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Fosca

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About Fosca

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  • Connection to/interest in ballet** (Please describe. Examples: fan, teacher, dancer, writer, avid balletgoer)
    writer
  • City**
    Stuttgart
  • State (US only)**, Country (Outside US only)**
    Germany

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  1. Fosca

    Simone Messmer

    Volpi made a ballet called "Private Light" for ABT in 2011, Messmer was in the original cast and knows the choreographer from then. That's why she ended up in Germany. In the season premiere "First Date", she was dancing a solo by Volpi.
  2. What happened to Evan McKie, is he injured? He has not been dancing with NBoC for some months, but he seems to be rehearsing elsewhere, according to his Instagram. Any reason for that?
  3. A very late answer to this post: Cranko's Swan Lake premiered in Stuttgart on Nov 14, 1963 and was revised in 1972. You can still see the production at Stuttgart. It was never adopted by another company until recently, in March 2019, by the Czech National Ballet a Prague with different sets and costumes. The flood is made of three cloths that fly in from the wings, left and right, in a huge bow and then billow wildly on the floor. Siegfried moves between them, he fights and drowns, comes up again and dies, then the floods calm down, all very beautifully suited to the music. In the ba
  4. The stalls are not raked, only from row 11 on, where you are already rather far from the stage. The balcony is very far from the stage, the first rows there are exclusively reserved for sponsors (they rely very much on donors). If you want cheaper tickets, go for the first balcony on the sides. The few boxes they offer have good sight with a slight restriction. In the second balcony you are already very far away, the theatre is huge. Avoid the seats on the second balcony sides, very bad view from there.
  5. One of the reasons the Mariinsky comes to Baden-Baden is the huge stage of the Festspielhaus, which is not exactly a renovated train station, that's only the entrance - the rest of the house was built completely new and is really big. Baden-Baden is a spa in the Black Forest, it was a favorite place for Russians in the 19th century, Tolstoy or Dostoevsky were there and Russians still love it. Especially rich Russians. The Festspielhaus is a bit like the Salzburg Festival, but stretched over a one-year-season: only the best orchestras, opera singers and chamber ensembles are invited, the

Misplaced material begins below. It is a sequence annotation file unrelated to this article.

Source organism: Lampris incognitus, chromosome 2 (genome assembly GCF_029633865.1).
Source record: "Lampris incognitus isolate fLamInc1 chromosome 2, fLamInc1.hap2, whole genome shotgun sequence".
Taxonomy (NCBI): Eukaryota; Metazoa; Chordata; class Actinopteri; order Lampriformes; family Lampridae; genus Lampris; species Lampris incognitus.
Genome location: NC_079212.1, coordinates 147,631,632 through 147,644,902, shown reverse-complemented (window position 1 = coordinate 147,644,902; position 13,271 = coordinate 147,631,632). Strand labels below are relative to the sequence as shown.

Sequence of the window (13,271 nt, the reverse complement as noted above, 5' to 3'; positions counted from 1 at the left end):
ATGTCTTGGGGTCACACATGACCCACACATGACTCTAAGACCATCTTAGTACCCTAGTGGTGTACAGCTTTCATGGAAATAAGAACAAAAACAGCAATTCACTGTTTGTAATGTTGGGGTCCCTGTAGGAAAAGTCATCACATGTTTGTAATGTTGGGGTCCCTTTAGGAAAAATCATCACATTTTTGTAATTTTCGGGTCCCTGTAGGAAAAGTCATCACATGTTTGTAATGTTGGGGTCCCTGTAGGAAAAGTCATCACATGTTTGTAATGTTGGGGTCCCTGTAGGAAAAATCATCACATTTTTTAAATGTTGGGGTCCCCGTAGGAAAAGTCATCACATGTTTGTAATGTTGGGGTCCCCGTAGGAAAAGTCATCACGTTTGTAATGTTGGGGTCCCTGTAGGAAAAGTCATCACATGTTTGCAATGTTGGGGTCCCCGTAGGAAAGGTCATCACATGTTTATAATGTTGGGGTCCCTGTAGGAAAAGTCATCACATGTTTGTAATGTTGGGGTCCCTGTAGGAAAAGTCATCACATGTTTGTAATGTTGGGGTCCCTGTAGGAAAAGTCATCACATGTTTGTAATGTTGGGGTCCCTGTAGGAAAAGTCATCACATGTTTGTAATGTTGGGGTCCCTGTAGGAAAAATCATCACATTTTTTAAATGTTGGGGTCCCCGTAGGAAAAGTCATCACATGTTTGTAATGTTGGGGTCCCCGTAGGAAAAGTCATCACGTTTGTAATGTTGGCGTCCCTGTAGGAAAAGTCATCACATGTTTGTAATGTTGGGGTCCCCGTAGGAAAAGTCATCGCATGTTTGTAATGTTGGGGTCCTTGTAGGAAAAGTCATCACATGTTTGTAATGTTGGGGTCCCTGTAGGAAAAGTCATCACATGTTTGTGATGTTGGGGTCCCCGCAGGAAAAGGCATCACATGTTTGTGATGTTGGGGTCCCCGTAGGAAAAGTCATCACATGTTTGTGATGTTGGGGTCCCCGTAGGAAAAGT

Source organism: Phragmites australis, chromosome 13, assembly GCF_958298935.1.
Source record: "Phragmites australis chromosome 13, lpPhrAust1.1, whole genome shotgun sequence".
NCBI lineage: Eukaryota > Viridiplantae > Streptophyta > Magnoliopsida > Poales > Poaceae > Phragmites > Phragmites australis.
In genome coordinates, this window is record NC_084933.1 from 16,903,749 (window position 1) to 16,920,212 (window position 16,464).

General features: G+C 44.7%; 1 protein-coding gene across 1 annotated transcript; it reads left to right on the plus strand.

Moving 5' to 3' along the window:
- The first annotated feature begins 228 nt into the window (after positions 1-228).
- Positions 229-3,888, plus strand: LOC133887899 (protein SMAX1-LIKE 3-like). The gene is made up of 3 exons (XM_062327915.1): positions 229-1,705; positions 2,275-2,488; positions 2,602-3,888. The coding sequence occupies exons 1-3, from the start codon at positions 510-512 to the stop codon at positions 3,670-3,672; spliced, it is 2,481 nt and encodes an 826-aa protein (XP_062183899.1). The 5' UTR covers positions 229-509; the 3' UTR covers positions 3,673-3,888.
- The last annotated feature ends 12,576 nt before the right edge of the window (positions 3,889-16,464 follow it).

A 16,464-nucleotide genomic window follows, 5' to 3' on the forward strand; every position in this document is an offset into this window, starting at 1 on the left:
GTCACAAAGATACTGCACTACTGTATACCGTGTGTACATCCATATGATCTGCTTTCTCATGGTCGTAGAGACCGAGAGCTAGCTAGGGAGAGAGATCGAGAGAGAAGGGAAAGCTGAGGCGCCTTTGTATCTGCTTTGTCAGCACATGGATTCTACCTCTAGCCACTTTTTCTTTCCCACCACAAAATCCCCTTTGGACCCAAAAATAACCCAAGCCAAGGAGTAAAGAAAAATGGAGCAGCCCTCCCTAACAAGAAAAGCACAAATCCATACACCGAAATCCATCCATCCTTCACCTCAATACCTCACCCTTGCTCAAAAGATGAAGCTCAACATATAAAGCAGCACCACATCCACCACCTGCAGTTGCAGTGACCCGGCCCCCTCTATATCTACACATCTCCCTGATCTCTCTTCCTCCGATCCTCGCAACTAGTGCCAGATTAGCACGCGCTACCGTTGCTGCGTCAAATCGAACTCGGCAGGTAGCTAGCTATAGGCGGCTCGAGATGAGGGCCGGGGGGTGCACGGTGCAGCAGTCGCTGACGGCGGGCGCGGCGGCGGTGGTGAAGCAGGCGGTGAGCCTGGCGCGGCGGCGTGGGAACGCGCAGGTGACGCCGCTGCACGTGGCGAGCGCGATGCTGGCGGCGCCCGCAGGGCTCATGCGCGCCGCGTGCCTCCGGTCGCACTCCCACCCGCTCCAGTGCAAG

6. Just for the record, Mr. Lebrecht: He succeeds JAMES Tuggle.
  7. Catazaro was hired in Munich as guest principal until the end of the season.
  8. Zachary Catazaro re-emerged at Munich in March, as Gremin in John Cranko's Onegin
  9. Those are dead artists. Just out of interest: Could you enjoy Polunin's dancing if his Instagram rants were anti-semitic?
  10. You'll find the explanation in Jann Parry's "Different Drummer", the biography of Kenneth MacMillan - it was the board of the Royal Opera House that had problems with choreographers using music that was not written for dance. Cranko intended to make Onegin with the opera music by Tchaikovsky, it was only at Stuttgart that someone, I guess the opera director, talked him out of it. The ROH board also forbid MacMillan to use Mahler's "Song of the Earth", so he went to Stuttgart to create it there.
  11. They were friends! Cranko repeatedly invited MacMillan to Stuttgart to create new works. Yes, he was angry, but I think Cranko was a rather generous person who'd leave it to posterity to judge instead of going to court.
  12. Jann Parry's MacMillan biography "Different Drummer", p. 284
  13. Fosca

    Maria Kochetkova

    Press release from THE NORWEGIAN NATIONAL OPERA & BALLET Maria Kochetkova to star with the The Norwegian National Ballet One of the world’s leading ballerinas will be dancing with The Norwegian National Ballet from next season. – There is no doubt that Maria Kochetkova is one of the world’s leading ballerinas and she is a unique artist with a distinctive style. It is really a feather in our cap that she has chosen to dance with our company, says Ballet Director Ingrid Lorentzen. Maria Kochetkova was awarded with the Positano Prize as “Ballerina of
  14. I was trying to explain: they had a Corsaire, reconstructed by Doug Fullington and Ivan Liska, which did very well in the repertory over many seasons. Paquita did not do quite so well - what I heard from people who care for their beloved Bavarian State Ballet dancers and not so much for a certain tribute to ballet history, they thought there was way too much pantomime in Paquita, and that the story was silly (compared to Le Corsaire). Bavarian State Ballet has done many Petipa ballets, actually the most Petipa ballets for any German company, but not all were reconstructions, so the styles of s
  15. German theatres get a lot of money from the state/the towns, but they are supposed to work economically - as far as I know, they sell the sets and costumes of old productions if there is a possibility. To German theatres or anywhere else, no difference. If they did not sell the Munich Paquita, there may be many reasons - nobody wanted it, the timing with Ratmansky did not work out for the company who wanted to buy it, maybe the sets did not fit for the other stage; Munich has a huge stage. Nothing of this was official or in the newspapers, I'm sorry. To be honest, I don't think this was t
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